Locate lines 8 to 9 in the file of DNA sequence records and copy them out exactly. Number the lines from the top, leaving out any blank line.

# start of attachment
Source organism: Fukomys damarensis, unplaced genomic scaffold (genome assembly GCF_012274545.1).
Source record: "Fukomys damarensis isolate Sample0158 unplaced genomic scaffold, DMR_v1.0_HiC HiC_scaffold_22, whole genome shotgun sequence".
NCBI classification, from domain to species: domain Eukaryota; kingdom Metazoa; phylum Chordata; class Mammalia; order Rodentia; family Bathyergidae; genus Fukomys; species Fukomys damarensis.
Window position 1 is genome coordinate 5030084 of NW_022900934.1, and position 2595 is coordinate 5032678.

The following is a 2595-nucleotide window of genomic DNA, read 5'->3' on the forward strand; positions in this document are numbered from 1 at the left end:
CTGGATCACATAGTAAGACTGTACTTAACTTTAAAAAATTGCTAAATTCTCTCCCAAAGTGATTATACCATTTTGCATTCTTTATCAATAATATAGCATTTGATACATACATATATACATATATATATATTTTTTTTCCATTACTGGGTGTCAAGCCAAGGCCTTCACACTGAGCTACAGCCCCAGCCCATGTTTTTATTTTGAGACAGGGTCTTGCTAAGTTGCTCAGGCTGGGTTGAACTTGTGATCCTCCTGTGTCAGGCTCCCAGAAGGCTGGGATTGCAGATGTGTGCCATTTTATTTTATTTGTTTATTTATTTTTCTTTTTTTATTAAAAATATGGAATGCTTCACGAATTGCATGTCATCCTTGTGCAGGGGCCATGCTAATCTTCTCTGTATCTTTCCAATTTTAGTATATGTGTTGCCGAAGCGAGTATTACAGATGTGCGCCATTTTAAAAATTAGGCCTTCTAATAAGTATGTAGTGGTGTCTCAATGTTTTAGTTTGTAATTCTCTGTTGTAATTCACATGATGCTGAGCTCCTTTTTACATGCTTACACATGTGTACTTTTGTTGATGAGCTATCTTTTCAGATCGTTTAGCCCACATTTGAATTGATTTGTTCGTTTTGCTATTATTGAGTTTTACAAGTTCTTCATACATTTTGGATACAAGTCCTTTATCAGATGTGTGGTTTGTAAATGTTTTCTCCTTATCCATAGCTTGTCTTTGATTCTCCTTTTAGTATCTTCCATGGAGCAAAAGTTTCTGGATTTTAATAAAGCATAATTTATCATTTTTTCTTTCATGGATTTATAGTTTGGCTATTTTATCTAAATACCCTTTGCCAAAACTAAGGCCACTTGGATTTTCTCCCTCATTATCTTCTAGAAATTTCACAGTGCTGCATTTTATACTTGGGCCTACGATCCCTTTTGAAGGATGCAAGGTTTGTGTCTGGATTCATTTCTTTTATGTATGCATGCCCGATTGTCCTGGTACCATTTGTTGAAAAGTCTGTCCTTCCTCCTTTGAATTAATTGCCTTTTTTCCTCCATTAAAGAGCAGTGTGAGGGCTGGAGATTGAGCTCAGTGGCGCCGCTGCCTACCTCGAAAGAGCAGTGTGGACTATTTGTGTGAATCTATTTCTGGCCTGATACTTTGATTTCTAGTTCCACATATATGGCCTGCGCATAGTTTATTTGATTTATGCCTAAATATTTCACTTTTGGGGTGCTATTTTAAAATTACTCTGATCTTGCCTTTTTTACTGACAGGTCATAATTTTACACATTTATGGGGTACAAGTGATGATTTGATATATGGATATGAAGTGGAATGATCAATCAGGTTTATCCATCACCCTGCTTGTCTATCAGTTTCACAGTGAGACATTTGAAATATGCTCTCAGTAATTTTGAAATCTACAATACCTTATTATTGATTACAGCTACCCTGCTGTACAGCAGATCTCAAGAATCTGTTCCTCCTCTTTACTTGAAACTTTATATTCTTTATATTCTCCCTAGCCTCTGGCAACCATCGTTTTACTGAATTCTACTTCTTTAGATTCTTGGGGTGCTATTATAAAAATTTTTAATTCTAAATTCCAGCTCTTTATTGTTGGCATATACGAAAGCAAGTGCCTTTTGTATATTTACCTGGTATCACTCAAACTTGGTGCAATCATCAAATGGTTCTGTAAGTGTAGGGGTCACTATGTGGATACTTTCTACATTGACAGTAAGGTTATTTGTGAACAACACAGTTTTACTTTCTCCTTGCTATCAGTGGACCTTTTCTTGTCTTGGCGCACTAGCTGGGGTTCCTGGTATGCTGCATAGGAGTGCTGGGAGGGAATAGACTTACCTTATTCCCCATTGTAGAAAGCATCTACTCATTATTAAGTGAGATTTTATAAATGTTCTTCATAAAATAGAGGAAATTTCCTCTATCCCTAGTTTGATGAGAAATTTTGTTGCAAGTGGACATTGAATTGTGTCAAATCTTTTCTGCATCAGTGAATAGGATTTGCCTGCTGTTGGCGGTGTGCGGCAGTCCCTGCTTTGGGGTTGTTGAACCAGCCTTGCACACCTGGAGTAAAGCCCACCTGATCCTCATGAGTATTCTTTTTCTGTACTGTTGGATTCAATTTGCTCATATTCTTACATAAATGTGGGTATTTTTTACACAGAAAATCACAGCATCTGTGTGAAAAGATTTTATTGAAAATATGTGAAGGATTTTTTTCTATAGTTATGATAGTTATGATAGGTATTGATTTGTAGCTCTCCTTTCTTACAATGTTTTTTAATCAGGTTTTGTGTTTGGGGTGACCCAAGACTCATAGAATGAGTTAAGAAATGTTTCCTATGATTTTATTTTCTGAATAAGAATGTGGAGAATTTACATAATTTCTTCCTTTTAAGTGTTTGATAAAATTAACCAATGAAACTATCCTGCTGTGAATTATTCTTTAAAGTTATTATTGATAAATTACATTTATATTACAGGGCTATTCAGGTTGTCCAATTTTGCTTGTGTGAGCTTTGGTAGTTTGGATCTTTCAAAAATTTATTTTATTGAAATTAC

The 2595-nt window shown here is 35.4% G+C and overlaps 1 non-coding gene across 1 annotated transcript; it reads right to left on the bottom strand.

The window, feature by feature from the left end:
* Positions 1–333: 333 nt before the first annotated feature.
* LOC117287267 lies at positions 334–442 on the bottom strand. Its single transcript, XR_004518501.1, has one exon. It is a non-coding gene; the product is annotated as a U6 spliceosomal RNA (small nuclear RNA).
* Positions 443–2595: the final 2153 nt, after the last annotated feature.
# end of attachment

The window, feature by feature from the left end:
* Positions 1–333: 333 nt before the first annotated feature.